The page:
It’s a more than billion-dollar scheme happening every year. And while it may not make the same type of headlines as Ponzi schemes or other types of financial crimes do, it is something that is committed far too often.
The cybersecurity research company, Comparitech, reported in 2020, there were 8.68 million cases of financial elder fraud costing elders $113.7 billion. The number of cases grew by about 10% from the previous year.
While many may believe that strangers of elders mostly commit this type of crime, that is not the case. In fact, the U.S. Government Accountability Office completed research noting that guardians of elders were the most likely to commit financial elder abuse.
Thankfully, there are steps elders can take to ensure their money is protected.
Securing a Trusted Person Sooner Rather Than Later
If you have financial assets that can easily be accessed, it’s essential to take measures to protect them and only give limited access to a trusted person. Deciding who the trusted person should be is also a task that should be handled sooner rather than later. Contracting this responsibility to someone you trust, while you’re still able to make financial decisions on your own, will give you the most peace of mind.
Many elders also choose not only to have one trusted person but rather two individuals aware of their financial assets. This way, one person can be the designated guardian while the other person holds the guardian accountable for any actions they make take.
Along these lines, having financial assets in a secure account that you and your trusted person can only access is extremely beneficial. Many financial institutions can also be instructed to give limited access to other individuals (such as your trusted person) that would not include the ability to make transactions.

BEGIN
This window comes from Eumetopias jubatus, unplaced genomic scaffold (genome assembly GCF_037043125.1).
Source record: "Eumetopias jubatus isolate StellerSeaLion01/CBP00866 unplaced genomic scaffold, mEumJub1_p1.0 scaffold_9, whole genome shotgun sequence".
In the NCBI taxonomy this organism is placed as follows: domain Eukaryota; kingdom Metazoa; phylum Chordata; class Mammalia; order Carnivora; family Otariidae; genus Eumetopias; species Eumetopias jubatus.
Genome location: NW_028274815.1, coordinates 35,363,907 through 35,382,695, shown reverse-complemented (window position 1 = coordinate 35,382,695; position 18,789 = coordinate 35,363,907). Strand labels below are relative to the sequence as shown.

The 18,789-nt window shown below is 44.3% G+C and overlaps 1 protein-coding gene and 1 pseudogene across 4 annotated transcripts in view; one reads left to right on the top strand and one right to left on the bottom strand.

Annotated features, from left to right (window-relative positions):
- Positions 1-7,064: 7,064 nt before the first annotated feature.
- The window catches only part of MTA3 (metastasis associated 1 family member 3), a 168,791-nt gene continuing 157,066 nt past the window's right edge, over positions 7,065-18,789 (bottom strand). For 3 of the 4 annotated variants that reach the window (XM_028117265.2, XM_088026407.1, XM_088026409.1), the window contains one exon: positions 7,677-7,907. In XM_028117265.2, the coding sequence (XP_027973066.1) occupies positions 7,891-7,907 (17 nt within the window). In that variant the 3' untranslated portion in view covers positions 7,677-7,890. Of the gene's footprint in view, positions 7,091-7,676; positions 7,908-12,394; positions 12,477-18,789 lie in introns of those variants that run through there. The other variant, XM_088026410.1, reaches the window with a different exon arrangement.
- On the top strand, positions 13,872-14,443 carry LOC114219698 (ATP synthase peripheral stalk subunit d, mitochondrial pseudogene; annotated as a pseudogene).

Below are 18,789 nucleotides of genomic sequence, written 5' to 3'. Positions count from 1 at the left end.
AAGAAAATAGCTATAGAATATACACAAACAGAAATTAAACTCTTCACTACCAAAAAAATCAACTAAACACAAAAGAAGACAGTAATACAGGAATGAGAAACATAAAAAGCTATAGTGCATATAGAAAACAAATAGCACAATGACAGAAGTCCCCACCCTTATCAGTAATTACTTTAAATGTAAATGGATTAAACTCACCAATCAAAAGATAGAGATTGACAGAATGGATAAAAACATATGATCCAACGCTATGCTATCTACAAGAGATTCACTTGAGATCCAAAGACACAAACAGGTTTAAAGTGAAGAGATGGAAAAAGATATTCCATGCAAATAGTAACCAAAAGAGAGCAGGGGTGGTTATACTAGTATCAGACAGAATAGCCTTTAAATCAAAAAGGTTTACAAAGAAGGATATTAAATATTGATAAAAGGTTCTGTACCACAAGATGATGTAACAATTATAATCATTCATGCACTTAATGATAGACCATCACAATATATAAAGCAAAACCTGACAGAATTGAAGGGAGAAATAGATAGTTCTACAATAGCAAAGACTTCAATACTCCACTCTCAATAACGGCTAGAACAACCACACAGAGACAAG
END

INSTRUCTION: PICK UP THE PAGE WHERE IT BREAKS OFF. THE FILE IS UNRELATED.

A similar option to this is also known as view-only access. Someone who has view-only access to an account can see when transactions occur but is legally not allowed access to the funds. Having a view-only option is usually a safer method than having a joint account.
Don’t Feel Pressured to Make a Quick Decision
A trusted person who truly has your best interests at heart will not force you to make any rash decisions. When it comes to signing important documentation, make sure you have time to review it and be cautious if someone says the paperwork needs to be finalized right away. If you feel uncomfortable about the language in a document, consult an attorney or other legal professional who can give you a clear understanding of what you’re signing.
Automate When Possible
A family member or other person may say they want to help ensure that your bills get paid on time. While they may have every intention of doing this, this can also be one way elders are scammed out of their money.
Many organizations have automatic bill payments available where these collections can be processed directly from a person’s bank account. By setting this up, you won’t have to worry about your money being used for other reasons or illegally by someone else.
Sign Up for Money Trackers
Several companies track spending from bank accounts, investments, credit cards, and more. Companies will send an alert if they see unusual activity or spending habits, allowing you to keep track of all your financial transactions from one spot.
Concerned About Financial Elder Abuse?
Whether it’s you or a loved one who is concerned about financial elder abuse, the dedicated attorneys at Weltz Law are here to help. During our more than 30 years of collective experience, our team has fought for those victimized by financial elder abuse.
If you are concerned about financial elder abuse, reach out to Weltz Law for a free consultation. (877) 905-7671